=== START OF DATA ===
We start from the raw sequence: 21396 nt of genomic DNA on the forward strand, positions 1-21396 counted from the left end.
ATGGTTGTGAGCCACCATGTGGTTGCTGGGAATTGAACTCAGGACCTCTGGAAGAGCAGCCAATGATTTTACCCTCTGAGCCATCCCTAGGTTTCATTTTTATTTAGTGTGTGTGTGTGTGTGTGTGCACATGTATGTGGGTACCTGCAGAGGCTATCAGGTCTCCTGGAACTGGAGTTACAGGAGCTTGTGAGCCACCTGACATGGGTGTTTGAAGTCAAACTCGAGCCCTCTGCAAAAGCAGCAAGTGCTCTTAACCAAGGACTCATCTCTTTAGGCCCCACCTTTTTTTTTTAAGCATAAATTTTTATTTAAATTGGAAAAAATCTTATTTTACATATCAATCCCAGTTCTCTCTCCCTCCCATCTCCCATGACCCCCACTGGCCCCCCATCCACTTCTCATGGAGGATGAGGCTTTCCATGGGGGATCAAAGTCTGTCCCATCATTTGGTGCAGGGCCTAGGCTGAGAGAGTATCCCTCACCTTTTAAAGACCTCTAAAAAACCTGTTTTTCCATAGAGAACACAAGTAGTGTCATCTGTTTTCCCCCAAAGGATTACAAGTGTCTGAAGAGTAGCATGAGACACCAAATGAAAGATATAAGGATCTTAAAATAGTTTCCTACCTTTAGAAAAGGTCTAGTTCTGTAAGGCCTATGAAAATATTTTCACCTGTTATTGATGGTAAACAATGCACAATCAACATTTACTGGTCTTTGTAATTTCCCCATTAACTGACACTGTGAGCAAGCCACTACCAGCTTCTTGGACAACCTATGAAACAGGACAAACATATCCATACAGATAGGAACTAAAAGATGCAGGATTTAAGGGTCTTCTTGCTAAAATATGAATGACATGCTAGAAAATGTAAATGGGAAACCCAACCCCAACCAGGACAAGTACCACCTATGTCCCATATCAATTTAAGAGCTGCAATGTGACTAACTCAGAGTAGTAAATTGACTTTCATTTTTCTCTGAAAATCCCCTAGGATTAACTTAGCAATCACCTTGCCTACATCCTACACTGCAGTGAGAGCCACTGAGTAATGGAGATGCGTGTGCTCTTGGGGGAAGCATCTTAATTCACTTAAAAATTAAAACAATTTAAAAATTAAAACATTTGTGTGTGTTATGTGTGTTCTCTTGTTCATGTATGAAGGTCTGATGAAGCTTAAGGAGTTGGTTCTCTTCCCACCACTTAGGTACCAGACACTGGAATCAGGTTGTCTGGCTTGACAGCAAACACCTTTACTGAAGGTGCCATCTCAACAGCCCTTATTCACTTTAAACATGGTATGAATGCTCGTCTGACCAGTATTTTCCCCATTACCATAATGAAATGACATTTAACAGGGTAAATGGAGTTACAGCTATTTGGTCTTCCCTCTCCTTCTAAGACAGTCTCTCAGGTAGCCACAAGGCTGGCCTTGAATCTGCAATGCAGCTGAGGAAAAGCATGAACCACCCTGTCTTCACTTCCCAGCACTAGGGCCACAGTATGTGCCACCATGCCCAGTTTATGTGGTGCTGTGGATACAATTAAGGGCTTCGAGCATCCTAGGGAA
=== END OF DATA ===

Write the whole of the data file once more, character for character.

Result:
We start from the raw sequence: 21396 nt of genomic DNA on the forward strand, positions 1-21396 counted from the left end.
ATGGTTGTGAGCCACCATGTGGTTGCTGGGAATTGAACTCAGGACCTCTGGAAGAGCAGCCAATGATTTTACCCTCTGAGCCATCCCTAGGTTTCATTTTTATTTAGTGTGTGTGTGTGTGTGTGTGCACATGTATGTGGGTACCTGCAGAGGCTATCAGGTCTCCTGGAACTGGAGTTACAGGAGCTTGTGAGCCACCTGACATGGGTGTTTGAAGTCAAACTCGAGCCCTCTGCAAAAGCAGCAAGTGCTCTTAACCAAGGACTCATCTCTTTAGGCCCCACCTTTTTTTTTTAAGCATAAATTTTTATTTAAATTGGAAAAAATCTTATTTTACATATCAATCCCAGTTCTCTCTCCCTCCCATCTCCCATGACCCCCACTGGCCCCCCATCCACTTCTCATGGAGGATGAGGCTTTCCATGGGGGATCAAAGTCTGTCCCATCATTTGGTGCAGGGCCTAGGCTGAGAGAGTATCCCTCACCTTTTAAAGACCTCTAAAAAACCTGTTTTTCCATAGAGAACACAAGTAGTGTCATCTGTTTTCCCCCAAAGGATTACAAGTGTCTGAAGAGTAGCATGAGACACCAAATGAAAGATATAAGGATCTTAAAATAGTTTCCTACCTTTAGAAAAGGTCTAGTTCTGTAAGGCCTATGAAAATATTTTCACCTGTTATTGATGGTAAACAATGCACAATCAACATTTACTGGTCTTTGTAATTTCCCCATTAACTGACACTGTGAGCAAGCCACTACCAGCTTCTTGGACAACCTATGAAACAGGACAAACATATCCATACAGATAGGAACTAAAAGATGCAGGATTTAAGGGTCTTCTTGCTAAAATATGAATGACATGCTAGAAAATGTAAATGGGAAACCCAACCCCAACCAGGACAAGTACCACCTATGTCCCATATCAATTTAAGAGCTGCAATGTGACTAACTCAGAGTAGTAAATTGACTTTCATTTTTCTCTGAAAATCCCCTAGGATTAACTTAGCAATCACCTTGCCTACATCCTACACTGCAGTGAGAGCCACTGAGTAATGGAGATGCGTGTGCTCTTGGGGGAAGCATCTTAATTCACTTAAAAATTAAAACAATTTAAAAATTAAAACATTTGTGTGTGTTATGTGTGTTCTCTTGTTCATGTATGAAGGTCTGATGAAGCTTAAGGAGTTGGTTCTCTTCCCACCACTTAGGTACCAGACACTGGAATCAGGTTGTCTGGCTTGACAGCAAACACCTTTACTGAAGGTGCCATCTCAACAGCCCTTATTCACTTTAAACATGGTATGAATGCTCGTCTGACCAGTATTTTCCCCATTACCATAATGAAATGACATTTAACAGGGTAAATGGAGTTACAGCTATTTGGTCTTCCCTCTCCTTCTAAGACAGTCTCTCAGGTAGCCACAAGGCTGGCCTTGAATCTGCAATGCAGCTGAGGAAAAGCATGAACCACCCTGTCTTCACTTCCCAGCACTAGGGCCACAGTATGTGCCACCATGCCCAGTTTATGTGGTGCTGTGGATACAATTAAGGGCTTCGAGCATCCTAGGGAA